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Effects of experimental fuel additions on fire intensity and severity: unexpected carbon resilience of a neotropical forest

Brando, Paulo M., Oliveria‐Santos, Claudinei, Rocha, Wanderley, Cury, Roberta, Coe, Michael T.
Global change biology 2016 v.22 no.7 pp. 2516-2525
carbon, carbon cycle, carbon sinks, combustion, drought, energy use and consumption, fire intensity, fire spread, fires, fuel loading, fuels, fuels (fire ecology), habitat fragmentation, heat, logging, microclimate, mortality, soil respiration, tree and stand measurements, tree growth, tree mortality, trees, tropical forests, understory, wood, Amazonia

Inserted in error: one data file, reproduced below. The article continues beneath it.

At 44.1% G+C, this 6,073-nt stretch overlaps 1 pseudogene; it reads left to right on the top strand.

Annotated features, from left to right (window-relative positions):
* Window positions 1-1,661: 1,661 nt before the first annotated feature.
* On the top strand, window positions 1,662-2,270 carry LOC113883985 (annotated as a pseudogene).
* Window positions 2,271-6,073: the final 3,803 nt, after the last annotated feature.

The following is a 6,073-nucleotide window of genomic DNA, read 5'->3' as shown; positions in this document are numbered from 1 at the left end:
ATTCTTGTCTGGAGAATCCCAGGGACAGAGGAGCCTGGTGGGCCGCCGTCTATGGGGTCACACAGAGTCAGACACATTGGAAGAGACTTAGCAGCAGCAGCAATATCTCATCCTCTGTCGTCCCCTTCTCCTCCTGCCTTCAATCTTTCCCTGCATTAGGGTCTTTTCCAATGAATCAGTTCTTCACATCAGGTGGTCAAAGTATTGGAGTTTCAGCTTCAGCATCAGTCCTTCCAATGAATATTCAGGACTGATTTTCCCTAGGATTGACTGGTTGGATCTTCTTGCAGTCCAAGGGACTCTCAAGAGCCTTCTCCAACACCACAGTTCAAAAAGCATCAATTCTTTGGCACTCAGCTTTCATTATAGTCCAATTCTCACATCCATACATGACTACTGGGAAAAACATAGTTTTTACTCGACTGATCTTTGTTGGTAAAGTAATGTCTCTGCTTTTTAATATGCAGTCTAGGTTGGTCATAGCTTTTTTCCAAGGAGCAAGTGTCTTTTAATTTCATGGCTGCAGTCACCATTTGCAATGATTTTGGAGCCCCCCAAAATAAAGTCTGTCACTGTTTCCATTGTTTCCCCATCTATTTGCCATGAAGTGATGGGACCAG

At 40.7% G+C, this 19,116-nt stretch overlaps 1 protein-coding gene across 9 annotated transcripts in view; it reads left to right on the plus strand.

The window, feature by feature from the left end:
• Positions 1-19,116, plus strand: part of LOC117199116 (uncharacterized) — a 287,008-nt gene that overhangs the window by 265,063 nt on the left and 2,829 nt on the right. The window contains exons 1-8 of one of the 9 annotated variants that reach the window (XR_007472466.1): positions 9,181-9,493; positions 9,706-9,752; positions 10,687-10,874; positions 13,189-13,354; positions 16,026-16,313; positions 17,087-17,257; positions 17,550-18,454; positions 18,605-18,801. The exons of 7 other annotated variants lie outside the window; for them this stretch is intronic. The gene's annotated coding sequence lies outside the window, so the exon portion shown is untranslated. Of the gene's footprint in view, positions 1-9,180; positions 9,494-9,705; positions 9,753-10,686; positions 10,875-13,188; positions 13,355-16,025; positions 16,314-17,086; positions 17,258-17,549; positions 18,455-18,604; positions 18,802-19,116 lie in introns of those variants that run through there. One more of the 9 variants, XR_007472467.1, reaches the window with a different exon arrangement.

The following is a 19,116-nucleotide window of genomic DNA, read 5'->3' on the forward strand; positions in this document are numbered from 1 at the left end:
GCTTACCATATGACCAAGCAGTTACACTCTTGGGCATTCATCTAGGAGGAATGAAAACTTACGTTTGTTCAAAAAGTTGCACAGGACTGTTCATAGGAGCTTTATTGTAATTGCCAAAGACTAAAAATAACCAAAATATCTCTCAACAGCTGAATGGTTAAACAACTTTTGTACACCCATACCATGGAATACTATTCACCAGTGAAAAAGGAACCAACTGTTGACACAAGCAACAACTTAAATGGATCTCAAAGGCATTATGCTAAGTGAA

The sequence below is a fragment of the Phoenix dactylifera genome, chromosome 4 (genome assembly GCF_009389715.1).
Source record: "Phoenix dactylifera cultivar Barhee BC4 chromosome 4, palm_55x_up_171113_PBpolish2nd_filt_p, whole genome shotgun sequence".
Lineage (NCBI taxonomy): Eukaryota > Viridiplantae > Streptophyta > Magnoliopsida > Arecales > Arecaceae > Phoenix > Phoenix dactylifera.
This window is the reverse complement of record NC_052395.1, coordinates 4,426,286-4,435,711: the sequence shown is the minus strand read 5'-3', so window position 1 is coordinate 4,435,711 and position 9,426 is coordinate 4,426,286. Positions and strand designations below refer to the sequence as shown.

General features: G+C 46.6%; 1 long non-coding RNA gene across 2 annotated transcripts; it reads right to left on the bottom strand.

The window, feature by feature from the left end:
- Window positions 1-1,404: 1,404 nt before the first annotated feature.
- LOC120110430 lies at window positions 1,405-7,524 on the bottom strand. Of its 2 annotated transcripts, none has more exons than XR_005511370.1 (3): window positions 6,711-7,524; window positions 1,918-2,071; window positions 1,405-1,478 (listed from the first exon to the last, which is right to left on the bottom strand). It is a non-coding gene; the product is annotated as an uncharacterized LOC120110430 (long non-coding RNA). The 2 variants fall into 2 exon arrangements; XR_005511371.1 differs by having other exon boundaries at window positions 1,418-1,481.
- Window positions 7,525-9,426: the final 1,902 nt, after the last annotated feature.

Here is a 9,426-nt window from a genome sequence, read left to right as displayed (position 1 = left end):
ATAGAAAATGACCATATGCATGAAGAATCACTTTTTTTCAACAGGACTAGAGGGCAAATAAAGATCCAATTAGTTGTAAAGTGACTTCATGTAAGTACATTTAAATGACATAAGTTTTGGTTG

Global changes and associated droughts, heat waves, logging activities, and forest fragmentation may intensify fires in Amazonia by altering forest microclimate and fuel dynamics. To isolate the effects of fuel loads on fire behavior and fire‐induced changes in forest carbon cycling, we manipulated fine fuel loads in a fire experiment located in southeast Amazonia. We predicted that a 50% increase in fine fuel loads would disproportionally increase fire intensity and severity (i.e., tree mortality and losses in carbon stocks) due to multiplicative effects of fine fuel loads on the rate of fire spread, fuel consumption, and burned area. The experiment followed a fully replicated randomized block design (N = 6) comprised of unburned control plots and burned plots that were treated with and without fine fuel additions. The fuel addition treatment significantly increased burned area (+22%) and consequently canopy openness (+10%), fine fuel combustion (+5%), and mortality of individuals ≥5 cm in diameter at breast height (dbh; +37%). Surprisingly, we observed nonsignificant effects of the fuel addition treatment on fireline intensity, and no significant differences among the three treatments for (i) mortality of large trees (≥30 cm dbh), (ii) aboveground forest carbon stocks, and (iii) soil respiration. It was also surprising that postfire tree growth and wood increment were higher in the burned plots treated with fuels than in the unburned control. These results suggest that (i) fine fuel load accumulation increases the likelihood of larger understory fires and (ii) single, low‐intensity fires weakly influence carbon cycling of this primary neotropical forest, although delayed postfire mortality of large trees may lower carbon stocks over the long term. Overall, our findings indicate that increased fine fuel loads alone are unlikely to create threshold conditions for high‐intensity, catastrophic fires during nondrought years.